Here is a weird one. The house in the photo above was a Redfin Hot Home! If you have the app, you know the algorithm Gods bestow this title upon homes that have been viewed/saved and toured more than others. Usually a ‘hot home’ sells in a week. Well, we wrote an offer on this house and it was accepted…a full 30 days later. It appraised at value, passed inspection and was a smooth settlement; just really bizarre if you ask me. Owners and listing agent were all amazing. Also, one of my all time favorite homes in my favorite area just outside of Anneslie.
Are you reading the days on market count again too? Yes, SIX days, it is not a typo. The County has a great inventory in the town home department! The prices are more tolerable than our neighbors in Howard County (wait until you scroll to that number), making this a worthwhile place to bookmark for your house hunt.
Recently got outbid on a property in River Hill. That neighborhood is beautiful and is so desirable. Looking at it abstractly and being asked by a client, ‘why is this neighborhood so desirable?’ I felt lost for a reason truthfully. It does not make sense to me. I think there is a group mentality that it is the place. The schools are great, sure, but they are great all over that area. I’d love your personal feedback and experience with River Hill.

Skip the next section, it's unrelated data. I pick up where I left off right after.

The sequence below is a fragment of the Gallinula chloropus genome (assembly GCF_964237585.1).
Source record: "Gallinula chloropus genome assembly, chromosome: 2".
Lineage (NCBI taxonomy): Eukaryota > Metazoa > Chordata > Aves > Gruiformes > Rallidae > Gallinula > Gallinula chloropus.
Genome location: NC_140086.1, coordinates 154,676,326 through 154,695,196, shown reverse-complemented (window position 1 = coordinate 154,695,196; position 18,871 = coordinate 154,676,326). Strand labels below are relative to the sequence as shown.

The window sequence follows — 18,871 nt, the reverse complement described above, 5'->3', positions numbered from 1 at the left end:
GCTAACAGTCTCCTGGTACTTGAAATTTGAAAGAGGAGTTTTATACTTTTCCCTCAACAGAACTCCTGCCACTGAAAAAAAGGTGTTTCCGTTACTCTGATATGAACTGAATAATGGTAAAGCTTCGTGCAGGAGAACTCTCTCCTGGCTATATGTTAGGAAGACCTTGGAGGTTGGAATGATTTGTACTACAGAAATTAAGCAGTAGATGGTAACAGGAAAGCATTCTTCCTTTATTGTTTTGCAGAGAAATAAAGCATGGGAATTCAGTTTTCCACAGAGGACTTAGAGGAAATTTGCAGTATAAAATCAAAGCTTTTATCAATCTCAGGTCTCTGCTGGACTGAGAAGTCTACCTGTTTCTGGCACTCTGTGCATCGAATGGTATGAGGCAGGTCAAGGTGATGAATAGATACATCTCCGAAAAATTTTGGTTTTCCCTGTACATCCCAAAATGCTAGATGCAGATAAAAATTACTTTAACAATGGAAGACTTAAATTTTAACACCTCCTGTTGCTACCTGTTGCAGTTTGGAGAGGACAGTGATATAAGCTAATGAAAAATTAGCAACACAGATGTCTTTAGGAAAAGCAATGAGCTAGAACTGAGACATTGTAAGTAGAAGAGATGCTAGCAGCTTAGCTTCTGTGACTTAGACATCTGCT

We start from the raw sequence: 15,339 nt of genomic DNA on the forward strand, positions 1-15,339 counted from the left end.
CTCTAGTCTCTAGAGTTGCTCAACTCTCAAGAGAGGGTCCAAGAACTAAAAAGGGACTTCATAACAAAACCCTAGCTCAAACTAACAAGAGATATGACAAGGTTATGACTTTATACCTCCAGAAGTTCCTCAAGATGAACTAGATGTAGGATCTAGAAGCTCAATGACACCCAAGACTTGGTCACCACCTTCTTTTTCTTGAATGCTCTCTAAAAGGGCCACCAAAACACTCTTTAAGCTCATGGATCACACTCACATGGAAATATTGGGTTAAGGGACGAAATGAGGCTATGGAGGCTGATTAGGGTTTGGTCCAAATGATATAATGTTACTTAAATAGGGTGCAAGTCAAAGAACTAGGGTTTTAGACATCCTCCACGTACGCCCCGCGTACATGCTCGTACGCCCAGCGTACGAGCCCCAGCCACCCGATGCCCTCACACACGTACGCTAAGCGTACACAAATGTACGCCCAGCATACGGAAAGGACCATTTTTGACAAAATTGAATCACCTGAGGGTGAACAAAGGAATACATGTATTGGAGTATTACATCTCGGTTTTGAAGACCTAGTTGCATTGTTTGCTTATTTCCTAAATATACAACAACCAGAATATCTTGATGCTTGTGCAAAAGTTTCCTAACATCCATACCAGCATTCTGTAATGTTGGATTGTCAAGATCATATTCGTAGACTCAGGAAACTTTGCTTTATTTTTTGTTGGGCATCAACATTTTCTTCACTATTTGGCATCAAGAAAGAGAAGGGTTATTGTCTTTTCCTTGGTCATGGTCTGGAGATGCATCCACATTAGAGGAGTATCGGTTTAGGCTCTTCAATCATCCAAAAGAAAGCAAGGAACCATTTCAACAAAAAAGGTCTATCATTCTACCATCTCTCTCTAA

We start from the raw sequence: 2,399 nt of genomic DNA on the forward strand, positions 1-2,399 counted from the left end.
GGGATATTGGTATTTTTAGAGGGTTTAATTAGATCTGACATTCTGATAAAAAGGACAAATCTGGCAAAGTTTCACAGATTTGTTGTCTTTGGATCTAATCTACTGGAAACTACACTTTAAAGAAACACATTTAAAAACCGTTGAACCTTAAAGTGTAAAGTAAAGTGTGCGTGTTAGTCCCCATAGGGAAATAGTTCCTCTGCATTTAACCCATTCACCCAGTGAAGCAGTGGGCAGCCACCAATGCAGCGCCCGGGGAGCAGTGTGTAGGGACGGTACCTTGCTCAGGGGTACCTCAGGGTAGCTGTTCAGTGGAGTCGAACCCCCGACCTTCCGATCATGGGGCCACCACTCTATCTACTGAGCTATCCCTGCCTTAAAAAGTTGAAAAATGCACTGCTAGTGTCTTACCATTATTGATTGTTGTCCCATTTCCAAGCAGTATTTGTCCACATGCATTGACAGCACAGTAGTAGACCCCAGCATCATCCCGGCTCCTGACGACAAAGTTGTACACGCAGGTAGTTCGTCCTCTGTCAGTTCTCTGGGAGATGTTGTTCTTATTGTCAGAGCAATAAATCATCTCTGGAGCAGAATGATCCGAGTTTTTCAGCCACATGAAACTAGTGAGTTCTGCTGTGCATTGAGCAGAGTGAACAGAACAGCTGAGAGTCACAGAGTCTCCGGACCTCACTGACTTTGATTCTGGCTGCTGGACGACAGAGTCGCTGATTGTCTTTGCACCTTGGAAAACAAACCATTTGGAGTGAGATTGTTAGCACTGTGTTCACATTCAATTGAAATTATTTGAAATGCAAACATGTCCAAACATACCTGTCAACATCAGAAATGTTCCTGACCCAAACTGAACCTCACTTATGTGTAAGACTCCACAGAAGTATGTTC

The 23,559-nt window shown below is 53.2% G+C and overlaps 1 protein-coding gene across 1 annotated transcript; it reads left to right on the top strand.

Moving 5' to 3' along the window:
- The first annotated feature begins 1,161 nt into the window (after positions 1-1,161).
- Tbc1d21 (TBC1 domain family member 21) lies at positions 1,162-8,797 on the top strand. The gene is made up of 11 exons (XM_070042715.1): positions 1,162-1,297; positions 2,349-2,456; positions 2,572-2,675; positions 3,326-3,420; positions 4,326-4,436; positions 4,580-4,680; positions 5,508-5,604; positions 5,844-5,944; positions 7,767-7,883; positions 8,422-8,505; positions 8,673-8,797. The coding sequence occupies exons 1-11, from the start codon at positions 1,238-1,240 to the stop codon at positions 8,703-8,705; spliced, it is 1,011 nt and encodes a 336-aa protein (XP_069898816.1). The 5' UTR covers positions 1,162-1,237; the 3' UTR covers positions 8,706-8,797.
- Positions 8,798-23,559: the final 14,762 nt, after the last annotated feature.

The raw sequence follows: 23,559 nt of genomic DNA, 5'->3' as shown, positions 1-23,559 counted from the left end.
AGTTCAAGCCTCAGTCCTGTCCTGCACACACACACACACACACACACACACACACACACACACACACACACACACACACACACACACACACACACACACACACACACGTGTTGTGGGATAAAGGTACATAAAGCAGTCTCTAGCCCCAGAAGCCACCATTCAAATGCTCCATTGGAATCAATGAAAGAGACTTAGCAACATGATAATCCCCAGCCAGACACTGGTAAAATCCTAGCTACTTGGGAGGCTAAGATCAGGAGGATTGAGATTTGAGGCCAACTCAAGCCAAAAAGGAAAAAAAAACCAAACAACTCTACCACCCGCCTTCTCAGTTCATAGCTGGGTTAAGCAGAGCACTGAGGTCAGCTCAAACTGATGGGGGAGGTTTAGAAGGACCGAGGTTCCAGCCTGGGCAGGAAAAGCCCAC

I’ve always felt that the Howard Co townhouse market is the most competitive. It is the price point, the schools, the location; a perfect storm really. Seeing that the list price vs sold price is 101.6% is odd to me, because it is different than my personal experience. I did have a lot of success here, but each townhouse I closed in Q3 was well over list price, more than 1.6%.
The numbers for Carroll Co include both single family and townhouse/condo sales because there isn’t as much inventory. Median Sale price seems wonky to me too; it is possible that in Q2 I only included SFH (will update this, thanks for bearing with me). My buyers purchased a lovely, spacious colonial in immaculate condition. We were aggressive with our terms, above asking, as-is and even paid the seller portion of the transfer/recordation taxes. It was a happy settlement with previous owners and new residents all equally excited.
Listed a brick rancher recently in College Park for $450k (3/2/1). The house was in great shape structurally/mechanically, but almost all original cosmetic updates. First weekend on market we had 3 offers in hand and settled at $500k without inspection and waived appraisal. I was thrilled to advocate for my seller and get her to the finish line and on to the next chapter.